Bicycles graces the cover of
A passionate pursuit.
With the publication later this spring of, Custom Bicycles: A passionate pursuit, the handmade bicycle renaissance in America seems to have taken another big step forward. And, as you might have expected, Portland’s reputation for bike building did not go unnoticed.
We received an advance copy of the book here at BikePortland headquarters earlier this week. With its 240 pages and 300 glossy color photos, the $60 book is definitely coffee-table ready. The book is published by Australia-based Images Publishing Group and features 5-8 page profiles of 39 builders (see photos below).
Readers will be introduced to the classic French city bikes of Cycles Alex Singer, the Italian masterworks of Dario Pegoretti, and they’ll also get a healthy dose of our homegrown talent.
Four of the featured builders are from Portland and four others are from throughout Oregon. Custom Bicycles has full photo spreads from Portland-based Ira Ryan Cycles, Signal Cycles, Vanilla Bicycles and Strawberry. Statewide, they’ve featured Wolfhound Cycles, Vendetta Cycles, Keith Anderson Cycles, and Jeff Jones Custom Bicycles.
When you consider this book is from an international publisher and that it features builders from all over the globe, I think it speaks to Oregon’s and Portland’s strengths as true epicenters of handmade bike building.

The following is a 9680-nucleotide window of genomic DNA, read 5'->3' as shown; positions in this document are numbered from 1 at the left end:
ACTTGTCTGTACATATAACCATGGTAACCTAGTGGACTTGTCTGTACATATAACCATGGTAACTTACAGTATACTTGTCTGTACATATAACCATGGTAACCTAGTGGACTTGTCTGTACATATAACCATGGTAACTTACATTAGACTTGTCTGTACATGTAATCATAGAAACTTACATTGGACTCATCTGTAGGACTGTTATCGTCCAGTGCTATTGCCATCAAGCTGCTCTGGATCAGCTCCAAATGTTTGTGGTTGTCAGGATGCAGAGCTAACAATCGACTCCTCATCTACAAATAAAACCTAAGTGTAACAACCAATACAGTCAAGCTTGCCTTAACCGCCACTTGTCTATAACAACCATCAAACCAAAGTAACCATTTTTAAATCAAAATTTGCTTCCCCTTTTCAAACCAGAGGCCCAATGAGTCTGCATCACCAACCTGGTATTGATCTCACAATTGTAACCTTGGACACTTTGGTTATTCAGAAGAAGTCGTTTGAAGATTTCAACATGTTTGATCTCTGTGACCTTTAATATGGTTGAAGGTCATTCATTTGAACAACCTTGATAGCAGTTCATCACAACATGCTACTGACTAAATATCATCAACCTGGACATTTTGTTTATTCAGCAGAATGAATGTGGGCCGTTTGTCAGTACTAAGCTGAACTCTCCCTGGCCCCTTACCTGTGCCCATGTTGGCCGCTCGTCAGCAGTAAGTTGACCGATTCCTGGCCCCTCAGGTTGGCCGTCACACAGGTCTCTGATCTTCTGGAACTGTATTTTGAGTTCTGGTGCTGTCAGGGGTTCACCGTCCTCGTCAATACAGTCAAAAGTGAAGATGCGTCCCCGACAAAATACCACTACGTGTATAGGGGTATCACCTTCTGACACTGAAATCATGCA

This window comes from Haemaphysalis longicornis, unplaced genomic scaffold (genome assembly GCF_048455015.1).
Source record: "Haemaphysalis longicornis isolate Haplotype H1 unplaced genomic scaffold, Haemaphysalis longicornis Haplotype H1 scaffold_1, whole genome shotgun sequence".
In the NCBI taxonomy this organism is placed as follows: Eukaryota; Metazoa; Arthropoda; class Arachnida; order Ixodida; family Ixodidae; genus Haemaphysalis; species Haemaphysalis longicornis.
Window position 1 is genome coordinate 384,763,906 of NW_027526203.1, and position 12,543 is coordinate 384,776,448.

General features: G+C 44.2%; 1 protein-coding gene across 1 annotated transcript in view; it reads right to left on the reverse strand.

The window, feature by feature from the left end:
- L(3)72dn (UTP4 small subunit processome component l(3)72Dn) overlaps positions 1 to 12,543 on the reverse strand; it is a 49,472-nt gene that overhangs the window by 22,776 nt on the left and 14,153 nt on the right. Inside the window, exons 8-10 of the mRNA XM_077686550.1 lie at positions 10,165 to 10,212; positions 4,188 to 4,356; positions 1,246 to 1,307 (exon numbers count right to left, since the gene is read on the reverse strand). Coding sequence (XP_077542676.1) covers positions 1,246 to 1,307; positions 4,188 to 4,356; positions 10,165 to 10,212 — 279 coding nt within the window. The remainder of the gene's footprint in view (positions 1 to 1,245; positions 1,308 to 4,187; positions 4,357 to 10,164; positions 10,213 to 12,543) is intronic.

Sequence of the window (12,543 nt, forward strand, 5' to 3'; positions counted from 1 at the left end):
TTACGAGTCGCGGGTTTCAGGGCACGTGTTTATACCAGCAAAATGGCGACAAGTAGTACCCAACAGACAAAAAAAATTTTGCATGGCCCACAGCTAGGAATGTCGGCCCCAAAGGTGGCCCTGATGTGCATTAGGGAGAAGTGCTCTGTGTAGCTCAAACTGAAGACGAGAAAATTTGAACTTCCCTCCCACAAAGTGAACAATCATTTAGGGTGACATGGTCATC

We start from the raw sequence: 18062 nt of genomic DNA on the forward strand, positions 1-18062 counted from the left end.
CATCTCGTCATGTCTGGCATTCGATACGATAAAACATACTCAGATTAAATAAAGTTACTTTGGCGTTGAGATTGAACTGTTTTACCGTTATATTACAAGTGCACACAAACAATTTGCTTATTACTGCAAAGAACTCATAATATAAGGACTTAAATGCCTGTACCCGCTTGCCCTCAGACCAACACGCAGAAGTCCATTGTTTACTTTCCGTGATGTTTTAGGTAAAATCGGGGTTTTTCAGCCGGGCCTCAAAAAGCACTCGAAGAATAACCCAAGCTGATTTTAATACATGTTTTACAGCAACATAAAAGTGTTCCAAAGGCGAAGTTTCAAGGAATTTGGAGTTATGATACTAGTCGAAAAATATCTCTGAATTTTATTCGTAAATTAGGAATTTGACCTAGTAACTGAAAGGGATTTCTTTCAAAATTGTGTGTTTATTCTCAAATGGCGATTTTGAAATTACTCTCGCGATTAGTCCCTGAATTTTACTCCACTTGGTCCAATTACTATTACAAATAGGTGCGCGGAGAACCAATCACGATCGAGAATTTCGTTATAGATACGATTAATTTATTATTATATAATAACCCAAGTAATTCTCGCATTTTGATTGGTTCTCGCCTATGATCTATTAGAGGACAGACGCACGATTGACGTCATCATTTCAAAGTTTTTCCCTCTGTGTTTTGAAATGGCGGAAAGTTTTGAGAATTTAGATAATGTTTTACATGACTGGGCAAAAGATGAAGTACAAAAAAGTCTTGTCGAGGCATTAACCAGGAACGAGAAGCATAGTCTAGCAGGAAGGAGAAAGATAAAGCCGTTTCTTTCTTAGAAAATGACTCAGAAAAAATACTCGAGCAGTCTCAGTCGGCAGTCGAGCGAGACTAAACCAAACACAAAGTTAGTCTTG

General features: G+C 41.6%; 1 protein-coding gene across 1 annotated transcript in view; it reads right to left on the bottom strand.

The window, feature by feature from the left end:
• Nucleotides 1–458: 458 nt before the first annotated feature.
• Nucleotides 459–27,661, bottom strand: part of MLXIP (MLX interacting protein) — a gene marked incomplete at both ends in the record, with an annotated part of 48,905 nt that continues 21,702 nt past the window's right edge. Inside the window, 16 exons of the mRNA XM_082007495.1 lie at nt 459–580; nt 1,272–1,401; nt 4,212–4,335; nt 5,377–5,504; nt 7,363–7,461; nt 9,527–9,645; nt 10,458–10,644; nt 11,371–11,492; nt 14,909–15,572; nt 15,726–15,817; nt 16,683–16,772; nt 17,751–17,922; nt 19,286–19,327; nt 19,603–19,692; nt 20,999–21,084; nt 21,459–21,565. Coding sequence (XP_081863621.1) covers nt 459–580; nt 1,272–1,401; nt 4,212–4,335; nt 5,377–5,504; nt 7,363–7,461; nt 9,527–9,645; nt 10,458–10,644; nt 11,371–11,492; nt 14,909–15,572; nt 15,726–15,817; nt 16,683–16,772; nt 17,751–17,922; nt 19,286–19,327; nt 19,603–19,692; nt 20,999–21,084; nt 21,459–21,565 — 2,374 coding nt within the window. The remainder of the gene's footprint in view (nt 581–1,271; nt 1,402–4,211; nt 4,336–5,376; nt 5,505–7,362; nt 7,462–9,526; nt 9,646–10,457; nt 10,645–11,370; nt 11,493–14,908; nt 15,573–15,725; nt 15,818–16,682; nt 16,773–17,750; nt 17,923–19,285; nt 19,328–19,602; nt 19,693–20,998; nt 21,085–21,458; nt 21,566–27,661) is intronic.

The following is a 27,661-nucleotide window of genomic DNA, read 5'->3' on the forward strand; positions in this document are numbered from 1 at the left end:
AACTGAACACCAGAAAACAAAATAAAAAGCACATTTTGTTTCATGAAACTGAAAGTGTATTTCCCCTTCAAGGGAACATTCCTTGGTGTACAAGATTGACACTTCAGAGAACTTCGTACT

Here are a few photos of the book:
Custom Bicycles will be available in mid-May. You can pre-order it now from Powell’s Books (and remember when you order from Powell’s BikePortland earn a bit of cash).
I know there’s only so much space for profiles, but missing out on John Slawta (Landshark) is a shame. The guy built a bike that won the Giro with an American on it! Not to take anything away from folks like Signal who are new to the scene and getting better, but the guy built the only bike that won the Giro with an American on it! He also puts out ~240 frames per year by himself, no one else working, no one else painting. But regardless, I’m going to order this if only to see what they say about Alex Singer, maybe they’ll have a footnote about Rene Herse. 🙂
Awesome, this is cool. Can’t wait to see it.
case – i may catch flak for this in some circles, but likely theyd mention rene herse if rene herse was still building in the same sense that alex singer is still building.
that being said, having 20% of the builders featured be from oregon is a freaking coup – ill agree that its something of a pity that slawta/landshark isnt included, but at the same time… with the number of framebuilders out there in our state alone these days, let alone the increasing number worldwide, well, lets just say i wouldnt have wanted the job of narrowing it down to 39.
bikes are SEXY! 🙂
Joel, when you’re right, you’re right, about bikes, as you often are. It is pretty exciting seeing PDX sit in such an influential place at the custom builder’s table.
60 bucks!!! Probably worth a quick read at the book store but that’s about it.
Regardless of where the builders are from, it’s good to see the craft getting some deserved attention. I’ll buy a copy.
PS–as a companion work, anyone who’s really interested in the details of fine bikes should buy Jan Heine’s “Golden Age of Handbuilt Bicycles,” and “The Competition Bicycle.”
60 bucks!!! Sign me up. I can’t wait to check it out.
Mickey is the Phillip Morris of bikeportland commenters.
It’s amazing to see you all in this book. You’ve all really worked hard to be where you are and I’m honored to call you my friends. Great work! Keep it up.
And not a single woman builder.